The work of American painter, Jeff Kraus, is characterized by loose, aggressive gestures and messy layers of swaths of color and anxious, minimal shapes, often resembling unspecific architectural surfaces and landscapes. Kraus’ paintings are the result of a performative process, a full embrace of chance towards a continually evolving series of experimentations into abstraction and the formalities of painting.
Kraus’ current work draws from gestures found in urban landscapes: of neon orange spray paint glyphs marking the location of sewer pipes and wires and the flat mat finish of house paint, for example, as well as the utilitarian tools and objects found in the painter’s studio. Blurring boundaries between the 2-dimensional and the sculptural, Kraus’ new works reflect a distinct self-awareness.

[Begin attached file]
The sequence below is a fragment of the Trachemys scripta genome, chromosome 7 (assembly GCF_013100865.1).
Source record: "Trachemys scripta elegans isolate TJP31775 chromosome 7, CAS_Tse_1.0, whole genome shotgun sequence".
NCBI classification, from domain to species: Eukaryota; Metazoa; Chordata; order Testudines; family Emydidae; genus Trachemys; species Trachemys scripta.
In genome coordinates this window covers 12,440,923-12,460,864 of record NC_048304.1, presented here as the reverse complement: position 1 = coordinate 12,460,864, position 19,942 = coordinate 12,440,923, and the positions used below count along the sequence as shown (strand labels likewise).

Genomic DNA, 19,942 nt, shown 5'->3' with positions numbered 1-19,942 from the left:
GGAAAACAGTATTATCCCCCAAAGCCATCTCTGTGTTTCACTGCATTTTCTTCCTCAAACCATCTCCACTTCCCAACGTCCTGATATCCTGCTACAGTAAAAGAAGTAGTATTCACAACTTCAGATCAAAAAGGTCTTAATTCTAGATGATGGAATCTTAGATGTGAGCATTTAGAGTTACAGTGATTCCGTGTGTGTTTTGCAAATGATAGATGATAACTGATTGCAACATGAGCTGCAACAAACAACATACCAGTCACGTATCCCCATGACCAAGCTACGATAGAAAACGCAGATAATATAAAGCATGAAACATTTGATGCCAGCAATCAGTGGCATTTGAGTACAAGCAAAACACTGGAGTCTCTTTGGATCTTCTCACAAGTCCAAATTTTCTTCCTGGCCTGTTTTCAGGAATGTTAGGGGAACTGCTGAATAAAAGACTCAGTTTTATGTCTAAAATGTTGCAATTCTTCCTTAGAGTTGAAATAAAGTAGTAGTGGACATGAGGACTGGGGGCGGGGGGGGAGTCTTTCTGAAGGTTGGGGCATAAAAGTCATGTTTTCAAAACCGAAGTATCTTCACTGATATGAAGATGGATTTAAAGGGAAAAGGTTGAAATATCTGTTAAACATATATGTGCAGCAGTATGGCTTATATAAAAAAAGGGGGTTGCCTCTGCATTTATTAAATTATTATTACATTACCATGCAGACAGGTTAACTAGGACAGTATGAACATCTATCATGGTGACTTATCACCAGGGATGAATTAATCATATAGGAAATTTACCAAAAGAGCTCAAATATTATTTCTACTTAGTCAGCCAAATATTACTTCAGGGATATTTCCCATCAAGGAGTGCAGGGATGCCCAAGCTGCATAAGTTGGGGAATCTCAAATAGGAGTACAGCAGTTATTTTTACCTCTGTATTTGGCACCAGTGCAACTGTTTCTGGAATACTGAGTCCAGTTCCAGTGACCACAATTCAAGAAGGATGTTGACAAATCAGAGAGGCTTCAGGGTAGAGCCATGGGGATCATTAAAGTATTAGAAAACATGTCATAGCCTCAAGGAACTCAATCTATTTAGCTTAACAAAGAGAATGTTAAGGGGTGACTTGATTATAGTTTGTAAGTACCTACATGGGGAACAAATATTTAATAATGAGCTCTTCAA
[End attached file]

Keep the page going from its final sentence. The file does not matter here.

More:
Kraus focuses not on the illusionary potential achieved by the application of paint to a surface, but rather on the synthesis of the painting as object, the painter as performer, and the painter’s studio as installation. Drawing attention to the matter-of-factness of the wooden support structure of the traditional stretched canvas and materials such as plastic drop cloth and bubble wrap that are employed to support, protect, contour, and transport works of art.
” Art is an attachment to experience. “
Text of Julia Victor and photographs courtesy of the artist.